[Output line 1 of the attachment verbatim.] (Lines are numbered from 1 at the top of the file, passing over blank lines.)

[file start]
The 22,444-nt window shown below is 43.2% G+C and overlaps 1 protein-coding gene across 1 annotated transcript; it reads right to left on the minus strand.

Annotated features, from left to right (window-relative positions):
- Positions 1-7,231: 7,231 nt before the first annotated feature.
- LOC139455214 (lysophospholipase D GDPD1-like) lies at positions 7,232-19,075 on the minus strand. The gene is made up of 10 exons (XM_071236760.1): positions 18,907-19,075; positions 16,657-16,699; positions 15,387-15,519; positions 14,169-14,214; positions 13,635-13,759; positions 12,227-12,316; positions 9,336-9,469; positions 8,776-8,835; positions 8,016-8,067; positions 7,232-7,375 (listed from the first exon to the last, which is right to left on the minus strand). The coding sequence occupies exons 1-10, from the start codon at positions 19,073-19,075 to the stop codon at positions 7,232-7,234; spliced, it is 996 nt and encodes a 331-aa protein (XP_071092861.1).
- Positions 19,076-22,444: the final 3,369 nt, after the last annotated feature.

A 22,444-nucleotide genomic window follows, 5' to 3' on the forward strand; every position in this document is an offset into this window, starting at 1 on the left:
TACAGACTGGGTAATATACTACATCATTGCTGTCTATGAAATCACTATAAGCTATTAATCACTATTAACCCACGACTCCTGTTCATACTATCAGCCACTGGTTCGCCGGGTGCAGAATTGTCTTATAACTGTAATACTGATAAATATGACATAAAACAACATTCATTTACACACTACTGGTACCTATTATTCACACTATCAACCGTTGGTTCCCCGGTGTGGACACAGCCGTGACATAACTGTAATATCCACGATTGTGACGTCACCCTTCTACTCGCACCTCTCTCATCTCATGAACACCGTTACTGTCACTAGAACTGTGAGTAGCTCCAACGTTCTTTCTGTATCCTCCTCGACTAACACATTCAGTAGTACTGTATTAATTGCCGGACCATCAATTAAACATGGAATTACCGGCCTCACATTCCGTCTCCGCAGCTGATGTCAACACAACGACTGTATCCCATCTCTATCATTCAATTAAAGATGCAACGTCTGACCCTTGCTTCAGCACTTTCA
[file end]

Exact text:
The 22,444-nt window shown below is 43.2% G+C and overlaps 1 protein-coding gene across 1 annotated transcript; it reads right to left on the minus strand.